A repeat from above: The experience was reinforced today in the same tianguis [native market] when a buyer shouted to the vendor ¿"A cómo está LA NARANJA hoy?"...not asking about any one orange but rather "what are you asking for oranges today?" Translating word for word and expecting Spanish should follow the same patterns as English seldom works. How about we try to learn what they actually say in Spanish and not try to overlay English grammar on to Spanish?
Thank you for advocating reading (or at least skimming through) the comments before posting. So many people don't bother to check for clarification or see if their questions have already been answered, and I don't understand why, since it is quite literally the only reason the comment section exists in the first place.
Lots of funny comments about one strawberry here. Unfortunately, the best ever, "Fabergé strawberry", has been deleted for some reason. All that remains is my comment about it.
But "la fresa" doesn't necessarily only refer to one strawberry. Read LeoGirard's comments in this discussion; search for "tianguis".
Do a little reading in the other comments --- nowhere does it say "voy a pagar por UNA fresa" but rather "la fresa" which means all the berries that we're buying. It is common use in Spanish to ask for example in a market "How much is the strawberry going for today" [¿Cuánto se pide la fresa hoy?/ ¿A cómo está la fresa hoy?] almost as if is a collective noun.
In a short, direct way that covers all the bases: NO. There are websites that give pages, chapters, volumes of examples but you just have to live with them a while then you won't ever be perfect. I view these burrs under the saddle as the hispanic revenge for the English make/do and at/to. To start learn that it is 100% that gracias is followed by POR. Gracias POR la cena. This exemplifies a transaction, an exchange, something for something "Quieres trocar tu bicicleta por este reloj?". Para usually is something targeted...something "out there" you intend to do. "Salgo para ir al cine". Live with them for a while, read and take notes, listen to music: "Dos gardenias para ti". When you say the following naturally you have won part of the battle: Voy PARA comprar leche but Voy POR la leche. It's a point of view...one seems to be a target, a destination, the other a push, a necessity. Generally PARA = in order to; POR = because of.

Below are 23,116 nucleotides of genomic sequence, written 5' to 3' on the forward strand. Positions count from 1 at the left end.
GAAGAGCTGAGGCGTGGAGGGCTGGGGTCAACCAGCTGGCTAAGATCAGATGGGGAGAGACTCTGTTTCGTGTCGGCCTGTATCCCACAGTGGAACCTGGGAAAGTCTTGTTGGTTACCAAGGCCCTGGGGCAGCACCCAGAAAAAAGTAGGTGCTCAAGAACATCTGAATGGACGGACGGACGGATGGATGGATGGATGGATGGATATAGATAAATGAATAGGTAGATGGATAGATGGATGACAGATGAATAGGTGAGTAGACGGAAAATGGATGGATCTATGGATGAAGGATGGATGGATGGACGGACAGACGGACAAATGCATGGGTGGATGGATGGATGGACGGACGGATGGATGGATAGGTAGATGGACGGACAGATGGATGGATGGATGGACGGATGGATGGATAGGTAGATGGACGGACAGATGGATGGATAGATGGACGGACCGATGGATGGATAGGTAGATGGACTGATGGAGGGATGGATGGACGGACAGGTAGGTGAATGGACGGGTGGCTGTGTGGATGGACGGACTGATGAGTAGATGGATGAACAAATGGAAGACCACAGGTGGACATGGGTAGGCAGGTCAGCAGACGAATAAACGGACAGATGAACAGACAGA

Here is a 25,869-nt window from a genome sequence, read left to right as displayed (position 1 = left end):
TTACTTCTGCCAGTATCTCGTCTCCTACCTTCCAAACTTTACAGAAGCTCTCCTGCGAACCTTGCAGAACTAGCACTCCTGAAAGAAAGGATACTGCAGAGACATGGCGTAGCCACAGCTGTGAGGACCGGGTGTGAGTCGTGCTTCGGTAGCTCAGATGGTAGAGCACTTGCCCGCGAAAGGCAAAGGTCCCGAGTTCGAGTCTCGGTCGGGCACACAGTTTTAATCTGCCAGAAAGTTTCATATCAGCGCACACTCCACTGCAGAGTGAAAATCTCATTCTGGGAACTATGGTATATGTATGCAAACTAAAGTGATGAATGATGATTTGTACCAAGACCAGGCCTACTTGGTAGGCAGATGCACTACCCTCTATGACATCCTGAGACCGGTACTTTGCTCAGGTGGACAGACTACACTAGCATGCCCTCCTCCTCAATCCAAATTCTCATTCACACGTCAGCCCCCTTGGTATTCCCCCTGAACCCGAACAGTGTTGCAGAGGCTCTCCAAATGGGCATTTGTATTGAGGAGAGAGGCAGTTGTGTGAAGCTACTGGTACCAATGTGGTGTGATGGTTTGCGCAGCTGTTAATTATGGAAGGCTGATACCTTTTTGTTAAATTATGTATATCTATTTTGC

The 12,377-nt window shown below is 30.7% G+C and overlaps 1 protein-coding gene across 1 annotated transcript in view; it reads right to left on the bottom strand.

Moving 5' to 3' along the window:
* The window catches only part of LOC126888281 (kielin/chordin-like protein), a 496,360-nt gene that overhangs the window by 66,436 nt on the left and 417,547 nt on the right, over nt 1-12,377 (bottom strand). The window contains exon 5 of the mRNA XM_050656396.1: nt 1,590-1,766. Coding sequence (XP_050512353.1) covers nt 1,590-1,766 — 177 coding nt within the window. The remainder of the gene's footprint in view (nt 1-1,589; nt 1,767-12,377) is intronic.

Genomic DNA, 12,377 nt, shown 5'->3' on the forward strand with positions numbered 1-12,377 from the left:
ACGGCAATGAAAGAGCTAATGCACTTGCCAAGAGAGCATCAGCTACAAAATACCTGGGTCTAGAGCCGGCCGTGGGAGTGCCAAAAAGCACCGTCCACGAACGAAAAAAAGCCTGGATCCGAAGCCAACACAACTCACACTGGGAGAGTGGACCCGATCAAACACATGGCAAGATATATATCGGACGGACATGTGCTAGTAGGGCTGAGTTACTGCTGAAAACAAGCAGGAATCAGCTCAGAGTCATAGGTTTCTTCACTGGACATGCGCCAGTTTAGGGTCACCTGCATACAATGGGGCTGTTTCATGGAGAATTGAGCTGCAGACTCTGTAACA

Elaztical: Click on the following link https://www.spanishdict.com/guide/quick-tips-for-understanding-por-and-para
Nowhere did anyone say "A" or "ONE" strawberry. While I am in Mexico at the moment I verified AGAIN with a Dr friend who speaks elegant Spanish whether voy a pagar por la fresa could ever mean one strawberry when talking about fruit. No she said "la fresa" is a collective in this sense like if you were in a corner store and selected 6 or 8 bottles of beer, in English you could say I'll pay for the beer....not A beer but THE beer meaning all the beer you have selected. It's what they say. in Spanish. Learn what they say and copy it. It doesn't matter a bit what we say in English.
Tal vez en inglés nunca se dijera pero estamos estudiando otro idioma. Si nunca vas a decir algo así en español te vas a parecer una persona muy coda. Por ejemplo: Te hallas sentado a una mesa con amigos en un bar. El mesero les presenta la cuenta. ¿No vas a decir una vez en tu vida voy a pagar LA cerveza?
Leo, I don't think your example works. "The beer" would be understood as collectively all the glasses of beer.
If everyone at the table had had strawberries, we wouldn't say "I'll pay for the strawberry". But in Spanish, "la fresa" can refer to strawberries collectively. I think this is just some thing we have to learn about Spanish rather than trying to find an English counterpart. (@TheArtsyWolf, read all the comments in this thread to find some good explanations of how this Spanish sentence can make sense.)
It seems "por" is mostly optional, but there may be instances when it sounds more natural to include it. See the last comment by zopilotes in this discussion thread. That one note seems to capture the idea succinctly. The idea of an implied exchange covers the use of "por" in this strawberry sentence.
There's another discussion on WordReference that reaches a similar conclusion.
Pretty much all sentences involving strawberries in the Duolingo Spanish course always mention "una fresa" or "la fresa." Is it very common in Spanish-speaking countries to only ever eat or buy or pay for one strawberry? I don't think so. Why not just use "las fresas" or "unas fresas"?
As covered in endless replies already, think of la fresa here as a collective noun. Unas fresas would suggest you're not paying for all the strawberries we have. Las fresas would work fine unless you were speaking to the vendor who would think you were buying ALL his fresas.
Nonsense! I’ve read all the 214 comments here and it still makes no sense whatsoever.
Is it a cultural thing, to buy just 1 strawberry, or 1 grape? I don't think so.
Where does it stop?
If we're carrying a bag of 6 apples, should we say, “voy a pagar por la manzana”, or "voy a pagar por las manzanas?"
Is it governed by the size of the fruit? Or the quantity being purchased?
How should we know, when to use singular? when to use plural?
There is no clear explanation yet.